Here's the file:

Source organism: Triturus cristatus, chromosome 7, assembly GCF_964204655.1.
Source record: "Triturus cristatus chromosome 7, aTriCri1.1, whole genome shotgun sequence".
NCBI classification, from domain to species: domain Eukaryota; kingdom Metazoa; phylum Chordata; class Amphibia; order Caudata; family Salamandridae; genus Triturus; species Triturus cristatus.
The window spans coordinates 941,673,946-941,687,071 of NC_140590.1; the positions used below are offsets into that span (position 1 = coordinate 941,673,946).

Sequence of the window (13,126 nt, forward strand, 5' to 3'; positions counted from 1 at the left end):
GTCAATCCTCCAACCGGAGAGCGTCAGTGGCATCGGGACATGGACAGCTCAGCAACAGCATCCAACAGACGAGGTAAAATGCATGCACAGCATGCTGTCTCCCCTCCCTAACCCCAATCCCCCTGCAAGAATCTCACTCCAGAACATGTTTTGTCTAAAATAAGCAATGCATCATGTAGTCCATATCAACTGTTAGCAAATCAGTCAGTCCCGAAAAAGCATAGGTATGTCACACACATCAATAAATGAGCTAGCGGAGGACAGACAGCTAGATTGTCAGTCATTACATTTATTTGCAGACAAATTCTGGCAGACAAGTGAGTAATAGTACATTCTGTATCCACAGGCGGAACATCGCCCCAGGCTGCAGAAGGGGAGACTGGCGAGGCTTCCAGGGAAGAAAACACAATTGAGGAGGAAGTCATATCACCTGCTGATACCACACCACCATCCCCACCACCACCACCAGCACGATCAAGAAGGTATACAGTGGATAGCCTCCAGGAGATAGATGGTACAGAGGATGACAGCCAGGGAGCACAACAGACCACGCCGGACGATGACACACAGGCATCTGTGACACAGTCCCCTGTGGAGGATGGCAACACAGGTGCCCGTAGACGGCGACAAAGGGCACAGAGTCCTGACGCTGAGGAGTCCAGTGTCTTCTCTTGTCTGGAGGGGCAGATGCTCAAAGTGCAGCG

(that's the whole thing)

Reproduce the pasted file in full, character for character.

Source organism: Triturus cristatus, chromosome 7, assembly GCF_964204655.1.
Source record: "Triturus cristatus chromosome 7, aTriCri1.1, whole genome shotgun sequence".
NCBI classification, from domain to species: domain Eukaryota; kingdom Metazoa; phylum Chordata; class Amphibia; order Caudata; family Salamandridae; genus Triturus; species Triturus cristatus.
The window spans coordinates 941,673,946-941,687,071 of NC_140590.1; the positions used below are offsets into that span (position 1 = coordinate 941,673,946).

Sequence of the window (13,126 nt, forward strand, 5' to 3'; positions counted from 1 at the left end):
GTCAATCCTCCAACCGGAGAGCGTCAGTGGCATCGGGACATGGACAGCTCAGCAACAGCATCCAACAGACGAGGTAAAATGCATGCACAGCATGCTGTCTCCCCTCCCTAACCCCAATCCCCCTGCAAGAATCTCACTCCAGAACATGTTTTGTCTAAAATAAGCAATGCATCATGTAGTCCATATCAACTGTTAGCAAATCAGTCAGTCCCGAAAAAGCATAGGTATGTCACACACATCAATAAATGAGCTAGCGGAGGACAGACAGCTAGATTGTCAGTCATTACATTTATTTGCAGACAAATTCTGGCAGACAAGTGAGTAATAGTACATTCTGTATCCACAGGCGGAACATCGCCCCAGGCTGCAGAAGGGGAGACTGGCGAGGCTTCCAGGGAAGAAAACACAATTGAGGAGGAAGTCATATCACCTGCTGATACCACACCACCATCCCCACCACCACCACCAGCACGATCAAGAAGGTATACAGTGGATAGCCTCCAGGAGATAGATGGTACAGAGGATGACAGCCAGGGAGCACAACAGACCACGCCGGACGATGACACACAGGCATCTGTGACACAGTCCCCTGTGGAGGATGGCAACACAGGTGCCCGTAGACGGCGACAAAGGGCACAGAGTCCTGACGCTGAGGAGTCCAGTGTCTTCTCTTGTCTGGAGGGGCAGATGCTCAAAGTGCAGCG